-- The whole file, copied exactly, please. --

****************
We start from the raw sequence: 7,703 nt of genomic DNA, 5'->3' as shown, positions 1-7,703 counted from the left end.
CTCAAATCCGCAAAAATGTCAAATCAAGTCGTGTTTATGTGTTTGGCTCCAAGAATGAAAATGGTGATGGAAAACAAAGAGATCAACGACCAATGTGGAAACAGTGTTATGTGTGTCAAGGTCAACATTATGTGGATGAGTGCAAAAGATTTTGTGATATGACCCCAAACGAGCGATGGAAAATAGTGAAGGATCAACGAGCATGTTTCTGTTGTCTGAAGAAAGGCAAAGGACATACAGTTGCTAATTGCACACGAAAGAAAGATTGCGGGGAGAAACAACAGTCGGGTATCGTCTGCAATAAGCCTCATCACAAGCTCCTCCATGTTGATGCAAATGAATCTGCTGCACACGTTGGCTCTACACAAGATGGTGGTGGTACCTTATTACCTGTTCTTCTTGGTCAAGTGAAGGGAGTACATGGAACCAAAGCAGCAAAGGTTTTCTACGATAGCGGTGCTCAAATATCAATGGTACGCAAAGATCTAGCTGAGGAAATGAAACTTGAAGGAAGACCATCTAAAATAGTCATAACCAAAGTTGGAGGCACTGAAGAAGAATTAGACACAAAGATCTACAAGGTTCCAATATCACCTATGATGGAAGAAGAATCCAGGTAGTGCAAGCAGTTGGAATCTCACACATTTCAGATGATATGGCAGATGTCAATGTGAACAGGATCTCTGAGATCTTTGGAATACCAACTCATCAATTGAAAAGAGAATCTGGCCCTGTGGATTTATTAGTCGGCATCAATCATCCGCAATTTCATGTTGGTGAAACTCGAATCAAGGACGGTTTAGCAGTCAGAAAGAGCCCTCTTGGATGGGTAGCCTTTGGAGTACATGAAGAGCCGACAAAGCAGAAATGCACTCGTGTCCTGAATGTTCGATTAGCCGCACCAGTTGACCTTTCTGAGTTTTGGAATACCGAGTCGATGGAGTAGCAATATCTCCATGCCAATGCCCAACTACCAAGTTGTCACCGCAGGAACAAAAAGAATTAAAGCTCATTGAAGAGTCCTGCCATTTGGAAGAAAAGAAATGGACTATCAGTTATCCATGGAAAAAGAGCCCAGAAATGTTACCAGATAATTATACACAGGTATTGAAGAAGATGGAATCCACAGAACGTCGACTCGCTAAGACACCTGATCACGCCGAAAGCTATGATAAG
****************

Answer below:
We start from the raw sequence: 7,703 nt of genomic DNA, 5'->3' as shown, positions 1-7,703 counted from the left end.
CTCAAATCCGCAAAAATGTCAAATCAAGTCGTGTTTATGTGTTTGGCTCCAAGAATGAAAATGGTGATGGAAAACAAAGAGATCAACGACCAATGTGGAAACAGTGTTATGTGTGTCAAGGTCAACATTATGTGGATGAGTGCAAAAGATTTTGTGATATGACCCCAAACGAGCGATGGAAAATAGTGAAGGATCAACGAGCATGTTTCTGTTGTCTGAAGAAAGGCAAAGGACATACAGTTGCTAATTGCACACGAAAGAAAGATTGCGGGGAGAAACAACAGTCGGGTATCGTCTGCAATAAGCCTCATCACAAGCTCCTCCATGTTGATGCAAATGAATCTGCTGCACACGTTGGCTCTACACAAGATGGTGGTGGTACCTTATTACCTGTTCTTCTTGGTCAAGTGAAGGGAGTACATGGAACCAAAGCAGCAAAGGTTTTCTACGATAGCGGTGCTCAAATATCAATGGTACGCAAAGATCTAGCTGAGGAAATGAAACTTGAAGGAAGACCATCTAAAATAGTCATAACCAAAGTTGGAGGCACTGAAGAAGAATTAGACACAAAGATCTACAAGGTTCCAATATCACCTATGATGGAAGAAGAATCCAGGTAGTGCAAGCAGTTGGAATCTCACACATTTCAGATGATATGGCAGATGTCAATGTGAACAGGATCTCTGAGATCTTTGGAATACCAACTCATCAATTGAAAAGAGAATCTGGCCCTGTGGATTTATTAGTCGGCATCAATCATCCGCAATTTCATGTTGGTGAAACTCGAATCAAGGACGGTTTAGCAGTCAGAAAGAGCCCTCTTGGATGGGTAGCCTTTGGAGTACATGAAGAGCCGACAAAGCAGAAATGCACTCGTGTCCTGAATGTTCGATTAGCCGCACCAGTTGACCTTTCTGAGTTTTGGAATACCGAGTCGATGGAGTAGCAATATCTCCATGCCAATGCCCAACTACCAAGTTGTCACCGCAGGAACAAAAAGAATTAAAGCTCATTGAAGAGTCCTGCCATTTGGAAGAAAAGAAATGGACTATCAGTTATCCATGGAAAAAGAGCCCAGAAATGTTACCAGATAATTATACACAGGTATTGAAGAAGATGGAATCCACAGAACGTCGACTCGCTAAGACACCTGATCACGCCGAAAGCTATGATAAG